Dr. Ruth M. Shuman, Ph.D., Program Director SBIR, National

Report
Webinar Presentation
Texas SBIR/STTR Summit and Conference
The National Science Foundation’s
Small Business Programs
Ruth Shuman, Ph.D.
Program Director
Industrial Innovation and Partnerships
National Science Foundation
June 12, 2013
The SBIR and STTR Programs
Small Business Innovation
Development Act of 1982
Small Business Innovation Research (SBIR):
Requirement to set aside 2.5% (now, 2.7%) for all
agencies with > $100M of external R&D funding
Small Business Technology Transfer (STTR):
Requirement to set aside 0.3% (now, 0.4%) for all
agencies with > $1B of external R&D funding
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The SBIR/STTR Program Goals
• Intended to stimulate technological
innovation in the private sector
• Primary goals:
– Strengthen the role of small business in meeting
Federal research and development needs
– Increase the commercial application of federallysupported research results
– Encourage participation by socially and economically
disadvantaged, and women-owned, small businesses
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SBIR/STTR Program Fundamentals
• Provides early-stage funding for R&D on high-risk
technologies with high potential for economic/societal
benefits
• Targets early-stage development of technology on a
commercial path
• Seeks to fund transformational, game-changing technology
• Looks for significant market opportunity
• Awards based on both technical and commercial merit
• Values academic collaboration/translation
• Strong focus on commercialization
• Encourages ties to private sector
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NSF Program Focus
• Broad, market-driven technology topics:
YOU IDENTIFY THE PROBLEM/OPPORTUNITY, PROPOSE THE
TECHNOLOGICAL SOLUTION, AND DEVISE YOUR BUSINESS
STRATEGY
• NSF is an investor, not the “final customer” (NSF is
not buying your technology/product/service)
• NSF wants to see you commercialize your research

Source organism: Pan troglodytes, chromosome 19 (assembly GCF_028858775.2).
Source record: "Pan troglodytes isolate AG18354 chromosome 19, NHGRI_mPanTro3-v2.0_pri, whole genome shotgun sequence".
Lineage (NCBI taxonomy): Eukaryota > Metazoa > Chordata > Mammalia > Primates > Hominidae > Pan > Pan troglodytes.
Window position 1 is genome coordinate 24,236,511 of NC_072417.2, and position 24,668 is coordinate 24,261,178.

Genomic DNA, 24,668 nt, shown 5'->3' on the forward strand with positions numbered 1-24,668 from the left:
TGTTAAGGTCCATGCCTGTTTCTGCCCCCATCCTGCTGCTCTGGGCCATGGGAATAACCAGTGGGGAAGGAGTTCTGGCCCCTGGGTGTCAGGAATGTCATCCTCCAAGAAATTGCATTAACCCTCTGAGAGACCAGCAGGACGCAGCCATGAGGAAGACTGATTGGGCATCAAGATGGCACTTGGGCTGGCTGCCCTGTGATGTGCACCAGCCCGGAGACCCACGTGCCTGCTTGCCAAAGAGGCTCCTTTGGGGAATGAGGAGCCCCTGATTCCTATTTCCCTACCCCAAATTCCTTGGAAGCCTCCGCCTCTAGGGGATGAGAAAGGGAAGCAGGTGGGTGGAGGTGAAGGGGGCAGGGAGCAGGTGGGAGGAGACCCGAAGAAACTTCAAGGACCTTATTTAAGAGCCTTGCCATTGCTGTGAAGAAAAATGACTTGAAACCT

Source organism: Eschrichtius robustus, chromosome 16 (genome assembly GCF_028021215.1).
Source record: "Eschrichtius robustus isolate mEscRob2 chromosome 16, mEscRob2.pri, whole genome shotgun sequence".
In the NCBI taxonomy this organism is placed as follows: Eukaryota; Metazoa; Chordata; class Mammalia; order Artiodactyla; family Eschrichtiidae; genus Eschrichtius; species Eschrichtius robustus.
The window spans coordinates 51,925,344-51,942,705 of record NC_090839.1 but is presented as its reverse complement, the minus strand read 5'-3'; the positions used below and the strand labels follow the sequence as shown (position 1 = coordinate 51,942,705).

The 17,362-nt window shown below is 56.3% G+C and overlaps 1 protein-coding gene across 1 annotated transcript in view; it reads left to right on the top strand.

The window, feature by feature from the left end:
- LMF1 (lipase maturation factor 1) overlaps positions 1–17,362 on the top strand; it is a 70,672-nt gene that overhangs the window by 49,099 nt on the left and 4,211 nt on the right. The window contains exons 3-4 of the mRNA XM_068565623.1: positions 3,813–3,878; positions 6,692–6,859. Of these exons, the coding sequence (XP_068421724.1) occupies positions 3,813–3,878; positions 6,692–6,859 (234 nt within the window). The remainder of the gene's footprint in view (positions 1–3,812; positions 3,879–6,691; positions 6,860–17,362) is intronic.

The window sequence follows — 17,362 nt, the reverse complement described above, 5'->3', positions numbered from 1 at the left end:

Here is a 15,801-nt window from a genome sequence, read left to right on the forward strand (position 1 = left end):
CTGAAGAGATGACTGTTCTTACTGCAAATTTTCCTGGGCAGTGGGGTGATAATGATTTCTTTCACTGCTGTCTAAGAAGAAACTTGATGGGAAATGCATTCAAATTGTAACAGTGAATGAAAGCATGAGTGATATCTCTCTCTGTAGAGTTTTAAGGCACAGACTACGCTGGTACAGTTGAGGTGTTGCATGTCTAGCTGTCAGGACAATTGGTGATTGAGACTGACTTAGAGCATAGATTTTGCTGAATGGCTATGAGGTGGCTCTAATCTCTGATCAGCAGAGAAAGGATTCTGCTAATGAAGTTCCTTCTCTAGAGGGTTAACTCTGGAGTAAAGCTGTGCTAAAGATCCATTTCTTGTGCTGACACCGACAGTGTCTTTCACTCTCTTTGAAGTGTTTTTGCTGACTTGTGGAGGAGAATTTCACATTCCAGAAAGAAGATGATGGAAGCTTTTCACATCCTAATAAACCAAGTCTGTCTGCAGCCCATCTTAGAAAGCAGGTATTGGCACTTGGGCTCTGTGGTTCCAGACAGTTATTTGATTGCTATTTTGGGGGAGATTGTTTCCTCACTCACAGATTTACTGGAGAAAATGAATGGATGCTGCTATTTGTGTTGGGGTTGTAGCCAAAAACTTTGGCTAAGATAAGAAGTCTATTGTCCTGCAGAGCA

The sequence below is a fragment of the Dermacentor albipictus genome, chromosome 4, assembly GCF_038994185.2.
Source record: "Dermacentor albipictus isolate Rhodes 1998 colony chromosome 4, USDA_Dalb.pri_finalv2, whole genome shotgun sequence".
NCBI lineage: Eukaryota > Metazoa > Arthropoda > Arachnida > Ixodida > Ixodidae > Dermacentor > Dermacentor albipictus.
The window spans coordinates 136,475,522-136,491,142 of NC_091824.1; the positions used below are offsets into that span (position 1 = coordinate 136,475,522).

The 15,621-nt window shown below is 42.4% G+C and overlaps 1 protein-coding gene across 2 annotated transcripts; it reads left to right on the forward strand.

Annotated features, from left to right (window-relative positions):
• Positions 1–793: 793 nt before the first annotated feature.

successfully
• NSF provides incentives to encourage you to find
additional investment
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SBIR
STTR
I-Corps
I/UCRC
GOALI
ERC
STC
NSF
Research
Funding
PFI : BIC / AIR
Innovation Cycle
Industry
Investors
Valley of
Death
Foundations
Small Business
University
Discovery
Original Chart by Angus Kingon
Development
Commercialization
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Reasons to Seek SBIR/STTR Funding
• Provides “pre-seed” funding to demonstrate
proof-of-concept
• Non-dilutive investment; not a loan/equity-free
• Provides validation, recognition, visibility
• May be leveraged to attract
investment/partnerships
• Allows small business to retain IP
• Values/encourages/facilitates partnerships,
which enable success
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SBIR Award Information
• Type of Award – 6 month, fixed-price grant
• Award Amount:
– Phase I not to exceed $150,000
– Phase II not to exceed $750,000
• Estimated Number of Awards – 200 Awards
(pending availability of funds)
– No obligation to make a specific number of awards
• Anticipated Phase I Funding Amount $30,000,000 (pending availability of funds)
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STTR Award Information
• Type of Award – 12 month, fixed-price grant
• Award Amount:
– Phase I not to exceed $225,000
– Phase II not to exceed $750,000
• Estimated Number of Awards – 50 Awards
(pending availability of funds)
– No obligation to make a specific number of awards
• Anticipated Phase I Funding Amount $11,250,000 (pending availability of funds)
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Eligibility Information
• Organization Requirements:
– Proposals only may be submitted by companies
that qualify as a small business
•
•
•
•
For profit business
Fewer than 500 employees
Located in the US